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To Show Her 'She Was Loved,' 150 Strangers Attend Funeral For Baby Who Was Starved To Death

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A baby who died in a dark, dank apartment was honored on Thursday with a bright service attended mostly by strangers who wanted to at least give the abused 7-month-old a proper burial.

Mya Edwards was found starved to death in January in her Chicago home and her parents, Markisha Jones, 19, and Gene Edwards, 22, face felony counts of involuntary manslaughter and child endangerment and were held on $250,000 bond, the Chicago Sun-Times reported. The abused baby was finally laid to rest in front of about 150 strangers, and one relative, on Thursday.

Joaquin Edwards, 21, the girl’s uncle, was the only person who actually knew Mya while she was alive, according to the Daily Herald.

"I feel very pleased and at ease to know that she is buried," a tearful Edwards told the news outlet.

mya edwards

The grieving uncle was accompanied by about 30 members of the Barrington Police Department and about 100 complete strangers who had learned of the tragedy through news reports, according to the Chicago Tribune.

The funeral was arranged by Rest in His Arms, a nonprofit that petitions for the release of children who were left to die in order to give abandoned deceased babies proper burials. The group has been conducting such funerals since 2005 and Mya’s was the organization’s 33rd, according to the Herald.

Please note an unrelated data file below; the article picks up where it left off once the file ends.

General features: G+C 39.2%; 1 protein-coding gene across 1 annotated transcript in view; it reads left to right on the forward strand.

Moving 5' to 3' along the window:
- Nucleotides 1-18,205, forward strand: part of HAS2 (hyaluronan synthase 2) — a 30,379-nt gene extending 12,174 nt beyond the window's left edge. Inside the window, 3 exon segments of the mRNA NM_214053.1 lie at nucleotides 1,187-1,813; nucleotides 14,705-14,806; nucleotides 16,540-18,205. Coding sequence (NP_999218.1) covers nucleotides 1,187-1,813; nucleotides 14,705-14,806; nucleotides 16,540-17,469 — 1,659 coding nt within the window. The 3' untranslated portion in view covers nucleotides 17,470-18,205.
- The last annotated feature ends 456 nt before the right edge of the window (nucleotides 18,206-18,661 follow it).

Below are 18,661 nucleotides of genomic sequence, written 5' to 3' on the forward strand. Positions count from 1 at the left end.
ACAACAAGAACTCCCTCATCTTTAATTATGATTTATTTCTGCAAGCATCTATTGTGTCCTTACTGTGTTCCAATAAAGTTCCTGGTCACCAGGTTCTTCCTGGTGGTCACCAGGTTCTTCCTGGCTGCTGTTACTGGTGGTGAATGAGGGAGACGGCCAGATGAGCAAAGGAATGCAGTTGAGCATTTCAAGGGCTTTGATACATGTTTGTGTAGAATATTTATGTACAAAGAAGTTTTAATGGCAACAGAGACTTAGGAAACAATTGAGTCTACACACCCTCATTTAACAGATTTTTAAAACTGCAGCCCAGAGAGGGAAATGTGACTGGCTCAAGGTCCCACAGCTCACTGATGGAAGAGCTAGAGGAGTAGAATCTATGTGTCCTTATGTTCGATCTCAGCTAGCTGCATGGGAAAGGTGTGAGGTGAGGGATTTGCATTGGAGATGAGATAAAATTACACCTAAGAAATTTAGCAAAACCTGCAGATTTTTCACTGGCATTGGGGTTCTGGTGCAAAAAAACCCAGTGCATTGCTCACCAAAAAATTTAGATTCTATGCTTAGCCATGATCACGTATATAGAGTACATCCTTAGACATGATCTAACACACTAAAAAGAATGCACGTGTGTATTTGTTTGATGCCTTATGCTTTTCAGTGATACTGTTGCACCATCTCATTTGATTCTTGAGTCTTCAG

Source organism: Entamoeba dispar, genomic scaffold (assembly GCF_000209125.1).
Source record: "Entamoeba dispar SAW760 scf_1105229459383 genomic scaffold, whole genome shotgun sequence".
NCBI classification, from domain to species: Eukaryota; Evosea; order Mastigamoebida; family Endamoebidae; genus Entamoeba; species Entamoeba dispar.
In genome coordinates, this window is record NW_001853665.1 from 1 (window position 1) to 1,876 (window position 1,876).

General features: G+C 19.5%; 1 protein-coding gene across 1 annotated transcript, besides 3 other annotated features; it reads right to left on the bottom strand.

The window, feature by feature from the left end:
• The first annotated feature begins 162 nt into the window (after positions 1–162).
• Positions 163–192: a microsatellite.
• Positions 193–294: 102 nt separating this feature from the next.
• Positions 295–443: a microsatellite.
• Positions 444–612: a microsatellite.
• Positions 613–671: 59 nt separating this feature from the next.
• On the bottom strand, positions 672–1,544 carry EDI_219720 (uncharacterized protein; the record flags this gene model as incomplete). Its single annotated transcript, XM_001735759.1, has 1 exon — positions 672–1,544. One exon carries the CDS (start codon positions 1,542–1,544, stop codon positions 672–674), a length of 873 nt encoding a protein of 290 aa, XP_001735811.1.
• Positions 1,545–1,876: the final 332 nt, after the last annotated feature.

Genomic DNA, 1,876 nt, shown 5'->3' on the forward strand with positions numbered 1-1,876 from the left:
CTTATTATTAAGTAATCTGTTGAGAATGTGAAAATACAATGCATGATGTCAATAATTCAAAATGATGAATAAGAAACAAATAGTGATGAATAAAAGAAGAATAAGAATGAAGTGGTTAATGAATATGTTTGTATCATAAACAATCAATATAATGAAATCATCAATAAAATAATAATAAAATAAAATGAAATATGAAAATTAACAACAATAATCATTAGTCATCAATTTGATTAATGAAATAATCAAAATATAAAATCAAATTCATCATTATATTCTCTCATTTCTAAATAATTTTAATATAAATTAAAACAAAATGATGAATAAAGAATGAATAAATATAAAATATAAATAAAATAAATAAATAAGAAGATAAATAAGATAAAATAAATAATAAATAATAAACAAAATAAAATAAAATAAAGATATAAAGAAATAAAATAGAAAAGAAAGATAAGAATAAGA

mya edwards

The group also educates the public on the Illinois Safe Haven Law, which allows adults to leave babies 30 days or younger at designated places -- without fear of prosecution, as long as the baby isn't injured.

Nearly every aspect of the funeral, including the tiny white coffin and the pink bouquet that lay on top of it, were donated.

According to reports, Mya died after her parents had taken her and her twin off formula and filled their bottles with just water, cereal and baby food. The girl’s twin is being treated for for malnutrition at Advocate Lutheran General Hospital in Park Ridge, according to CBS Chicago.

A Department of Children and Family Services (DCFS) spokesperson said in January that the agency had not had previous contact with the family. However, it did receive an "unfounded" neglect report in April 2013 and an abuse report from 2002 for other children that were in the Barrington home, the Sun-Times reported.

mya edwards

Deacon Jim Pauwels, a Rest in His Arms board member, delivered a eulogy. He urged the crowd to act in compassionate ways, by helping the hungry and spreading awareness for the Illinois Safe Haven Law, according to the Tribune.

Law enforcement there said they felt the service gave much-needed closure to the first responders and a level of dignity to Mya that she was deprived of throughout her short life.

"We were able to show this young girl who wasn't loved in life and abandoned in death that she was loved," Det. Sgt. Kevin Croke, an investigator on the case, told the Herald.

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